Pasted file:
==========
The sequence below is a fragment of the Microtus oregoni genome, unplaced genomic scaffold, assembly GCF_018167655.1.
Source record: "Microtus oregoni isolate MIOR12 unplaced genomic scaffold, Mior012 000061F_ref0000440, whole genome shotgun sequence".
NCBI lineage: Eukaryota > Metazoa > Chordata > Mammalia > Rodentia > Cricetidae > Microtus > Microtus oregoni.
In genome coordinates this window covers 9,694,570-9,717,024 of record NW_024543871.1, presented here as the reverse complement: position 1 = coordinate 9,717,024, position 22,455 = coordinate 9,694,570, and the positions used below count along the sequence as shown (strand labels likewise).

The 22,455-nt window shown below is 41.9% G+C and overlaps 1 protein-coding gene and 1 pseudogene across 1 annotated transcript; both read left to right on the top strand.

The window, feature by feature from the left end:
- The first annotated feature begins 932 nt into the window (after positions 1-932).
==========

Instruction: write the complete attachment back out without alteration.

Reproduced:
The sequence below is a fragment of the Microtus oregoni genome, unplaced genomic scaffold, assembly GCF_018167655.1.
Source record: "Microtus oregoni isolate MIOR12 unplaced genomic scaffold, Mior012 000061F_ref0000440, whole genome shotgun sequence".
NCBI lineage: Eukaryota > Metazoa > Chordata > Mammalia > Rodentia > Cricetidae > Microtus > Microtus oregoni.
In genome coordinates this window covers 9,694,570-9,717,024 of record NW_024543871.1, presented here as the reverse complement: position 1 = coordinate 9,717,024, position 22,455 = coordinate 9,694,570, and the positions used below count along the sequence as shown (strand labels likewise).

The 22,455-nt window shown below is 41.9% G+C and overlaps 1 protein-coding gene and 1 pseudogene across 1 annotated transcript; both read left to right on the top strand.

The window, feature by feature from the left end:
- The first annotated feature begins 932 nt into the window (after positions 1-932).